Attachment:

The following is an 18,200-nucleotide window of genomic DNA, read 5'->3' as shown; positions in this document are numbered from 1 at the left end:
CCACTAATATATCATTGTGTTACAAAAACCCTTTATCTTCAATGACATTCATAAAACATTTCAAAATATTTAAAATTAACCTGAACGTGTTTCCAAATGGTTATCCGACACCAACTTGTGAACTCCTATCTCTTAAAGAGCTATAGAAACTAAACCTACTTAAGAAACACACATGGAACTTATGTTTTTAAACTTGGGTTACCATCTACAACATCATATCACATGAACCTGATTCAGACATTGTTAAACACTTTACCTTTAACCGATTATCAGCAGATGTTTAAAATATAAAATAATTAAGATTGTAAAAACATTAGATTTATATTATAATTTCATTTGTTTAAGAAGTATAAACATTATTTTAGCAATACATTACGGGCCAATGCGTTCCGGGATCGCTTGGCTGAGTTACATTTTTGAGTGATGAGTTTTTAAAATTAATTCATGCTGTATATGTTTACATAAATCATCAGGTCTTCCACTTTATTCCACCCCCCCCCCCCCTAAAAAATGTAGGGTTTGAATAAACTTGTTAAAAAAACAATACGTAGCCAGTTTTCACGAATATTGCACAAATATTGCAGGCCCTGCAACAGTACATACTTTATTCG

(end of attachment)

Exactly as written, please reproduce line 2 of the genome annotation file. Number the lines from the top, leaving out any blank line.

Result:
CCACTAATATATCATTGTGTTACAAAAACCCTTTATCTTCAATGACATTCATAAAACATTTCAAAATATTTAAAATTAACCTGAACGTGTTTCCAAATGGTTATCCGACACCAACTTGTGAACTCCTATCTCTTAAAGAGCTATAGAAACTAAACCTACTTAAGAAACACACATGGAACTTATGTTTTTAAACTTGGGTTACCATCTACAACATCATATCACATGAACCTGATTCAGACATTGTTAAACACTTTACCTTTAACCGATTATCAGCAGATGTTTAAAATATAAAATAATTAAGATTGTAAAAACATTAGATTTATATTATAATTTCATTTGTTTAAGAAGTATAAACATTATTTTAGCAATACATTACGGGCCAATGCGTTCCGGGATCGCTTGGCTGAGTTACATTTTTGAGTGATGAGTTTTTAAAATTAATTCATGCTGTATATGTTTACATAAATCATCAGGTCTTCCACTTTATTCCACCCCCCCCCCCCCTAAAAAATGTAGGGTTTGAATAAACTTGTTAAAAAAACAATACGTAGCCAGTTTTCACGAATATTGCACAAATATTGCAGGCCCTGCAACAGTACATACTTTATTCG